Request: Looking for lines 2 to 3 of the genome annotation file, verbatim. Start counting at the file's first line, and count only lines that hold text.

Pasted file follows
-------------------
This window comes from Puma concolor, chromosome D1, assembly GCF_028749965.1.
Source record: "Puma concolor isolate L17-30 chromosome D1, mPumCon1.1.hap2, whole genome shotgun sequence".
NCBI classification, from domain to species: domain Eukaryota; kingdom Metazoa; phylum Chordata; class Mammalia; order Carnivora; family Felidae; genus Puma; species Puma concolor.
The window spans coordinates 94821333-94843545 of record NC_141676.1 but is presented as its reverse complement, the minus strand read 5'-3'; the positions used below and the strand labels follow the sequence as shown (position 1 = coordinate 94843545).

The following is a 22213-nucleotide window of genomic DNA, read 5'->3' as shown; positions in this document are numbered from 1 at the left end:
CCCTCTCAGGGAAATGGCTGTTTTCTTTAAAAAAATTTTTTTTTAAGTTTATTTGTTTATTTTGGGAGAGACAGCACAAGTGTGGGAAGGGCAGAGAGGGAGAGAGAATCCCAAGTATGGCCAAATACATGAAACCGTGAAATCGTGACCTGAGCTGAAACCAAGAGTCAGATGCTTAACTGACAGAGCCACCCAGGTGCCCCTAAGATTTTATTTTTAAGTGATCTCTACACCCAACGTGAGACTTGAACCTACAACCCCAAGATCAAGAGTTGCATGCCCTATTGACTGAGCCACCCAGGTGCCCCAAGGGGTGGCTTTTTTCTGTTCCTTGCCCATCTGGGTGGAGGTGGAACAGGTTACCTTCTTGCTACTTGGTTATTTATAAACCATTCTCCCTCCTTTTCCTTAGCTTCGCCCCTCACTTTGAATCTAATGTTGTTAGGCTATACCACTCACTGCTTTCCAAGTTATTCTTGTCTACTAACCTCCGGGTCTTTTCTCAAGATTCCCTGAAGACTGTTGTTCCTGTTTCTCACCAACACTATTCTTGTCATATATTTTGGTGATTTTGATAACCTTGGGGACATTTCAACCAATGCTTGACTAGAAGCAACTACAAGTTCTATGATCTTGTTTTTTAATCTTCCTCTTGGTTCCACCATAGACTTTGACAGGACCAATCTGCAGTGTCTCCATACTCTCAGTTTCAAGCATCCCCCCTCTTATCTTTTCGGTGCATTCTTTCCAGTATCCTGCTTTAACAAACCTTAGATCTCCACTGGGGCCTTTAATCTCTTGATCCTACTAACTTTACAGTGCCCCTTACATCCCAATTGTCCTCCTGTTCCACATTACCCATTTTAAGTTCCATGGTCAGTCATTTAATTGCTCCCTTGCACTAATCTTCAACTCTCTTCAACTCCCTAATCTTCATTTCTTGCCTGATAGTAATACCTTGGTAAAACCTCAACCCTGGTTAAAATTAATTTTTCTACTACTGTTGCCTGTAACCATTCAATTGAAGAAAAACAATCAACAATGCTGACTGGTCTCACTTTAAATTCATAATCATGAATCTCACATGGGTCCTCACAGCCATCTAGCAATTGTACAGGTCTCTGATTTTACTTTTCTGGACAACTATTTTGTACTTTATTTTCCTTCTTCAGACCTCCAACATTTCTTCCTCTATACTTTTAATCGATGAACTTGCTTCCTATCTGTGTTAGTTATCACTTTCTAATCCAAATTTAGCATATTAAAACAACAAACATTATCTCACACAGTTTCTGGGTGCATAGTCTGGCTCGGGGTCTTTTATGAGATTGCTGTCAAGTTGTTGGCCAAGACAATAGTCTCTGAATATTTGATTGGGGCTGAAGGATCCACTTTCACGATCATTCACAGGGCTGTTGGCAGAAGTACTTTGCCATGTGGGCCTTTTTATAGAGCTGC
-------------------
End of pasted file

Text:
Source record: "Puma concolor isolate L17-30 chromosome D1, mPumCon1.1.hap2, whole genome shotgun sequence".
NCBI classification, from domain to species: domain Eukaryota; kingdom Metazoa; phylum Chordata; class Mammalia; order Carnivora; family Felidae; genus Puma; species Puma concolor.